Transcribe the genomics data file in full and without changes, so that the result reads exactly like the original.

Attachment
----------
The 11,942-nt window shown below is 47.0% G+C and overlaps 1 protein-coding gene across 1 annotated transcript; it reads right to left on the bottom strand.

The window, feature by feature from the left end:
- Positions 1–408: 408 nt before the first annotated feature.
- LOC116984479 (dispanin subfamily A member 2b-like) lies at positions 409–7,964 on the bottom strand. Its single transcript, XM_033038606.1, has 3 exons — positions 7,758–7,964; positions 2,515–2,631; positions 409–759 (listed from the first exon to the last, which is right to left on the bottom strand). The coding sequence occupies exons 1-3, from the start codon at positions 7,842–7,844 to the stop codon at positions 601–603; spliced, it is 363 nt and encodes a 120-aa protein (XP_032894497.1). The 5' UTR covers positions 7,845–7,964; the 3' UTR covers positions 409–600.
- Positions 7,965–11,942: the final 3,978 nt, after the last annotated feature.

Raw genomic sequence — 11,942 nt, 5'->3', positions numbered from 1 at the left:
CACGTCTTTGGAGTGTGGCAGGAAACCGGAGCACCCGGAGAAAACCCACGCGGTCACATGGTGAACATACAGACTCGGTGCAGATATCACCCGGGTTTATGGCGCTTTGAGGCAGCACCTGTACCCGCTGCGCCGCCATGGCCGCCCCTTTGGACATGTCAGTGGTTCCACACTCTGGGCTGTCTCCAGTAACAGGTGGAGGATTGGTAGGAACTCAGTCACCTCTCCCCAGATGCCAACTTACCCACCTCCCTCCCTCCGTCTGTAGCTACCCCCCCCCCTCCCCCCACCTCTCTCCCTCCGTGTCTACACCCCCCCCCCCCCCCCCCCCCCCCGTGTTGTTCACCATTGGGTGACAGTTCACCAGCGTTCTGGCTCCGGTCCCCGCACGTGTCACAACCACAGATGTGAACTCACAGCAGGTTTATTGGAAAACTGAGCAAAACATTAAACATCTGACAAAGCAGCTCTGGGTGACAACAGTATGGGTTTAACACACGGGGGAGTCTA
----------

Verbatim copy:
The 11,942-nt window shown below is 47.0% G+C and overlaps 1 protein-coding gene across 1 annotated transcript; it reads right to left on the bottom strand.

The window, feature by feature from the left end:
- Positions 1–408: 408 nt before the first annotated feature.
- LOC116984479 (dispanin subfamily A member 2b-like) lies at positions 409–7,964 on the bottom strand. Its single transcript, XM_033038606.1, has 3 exons — positions 7,758–7,964; positions 2,515–2,631; positions 409–759 (listed from the first exon to the last, which is right to left on the bottom strand). The coding sequence occupies exons 1-3, from the start codon at positions 7,842–7,844 to the stop codon at positions 601–603; spliced, it is 363 nt and encodes a 120-aa protein (XP_032894497.1). The 5' UTR covers positions 7,845–7,964; the 3' UTR covers positions 409–600.
- Positions 7,965–11,942: the final 3,978 nt, after the last annotated feature.

Raw genomic sequence — 11,942 nt, 5'->3', positions numbered from 1 at the left:
CACGTCTTTGGAGTGTGGCAGGAAACCGGAGCACCCGGAGAAAACCCACGCGGTCACATGGTGAACATACAGACTCGGTGCAGATATCACCCGGGTTTATGGCGCTTTGAGGCAGCACCTGTACCCGCTGCGCCGCCATGGCCGCCCCTTTGGACATGTCAGTGGTTCCACACTCTGGGCTGTCTCCAGTAACAGGTGGAGGATTGGTAGGAACTCAGTCACCTCTCCCCAGATGCCAACTTACCCACCTCCCTCCCTCCGTCTGTAGCTACCCCCCCCCCTCCCCCCACCTCTCTCCCTCCGTGTCTACACCCCCCCCCCCCCCCCCCCCCCCCGTGTTGTTCACCATTGGGTGACAGTTCACCAGCGTTCTGGCTCCGGTCCCCGCACGTGTCACAACCACAGATGTGAACTCACAGCAGGTTTATTGGAAAACTGAGCAAAACATTAAACATCTGACAAAGCAGCTCTGGGTGACAACAGTATGGGTTTAACACACGGGGGAGTCTA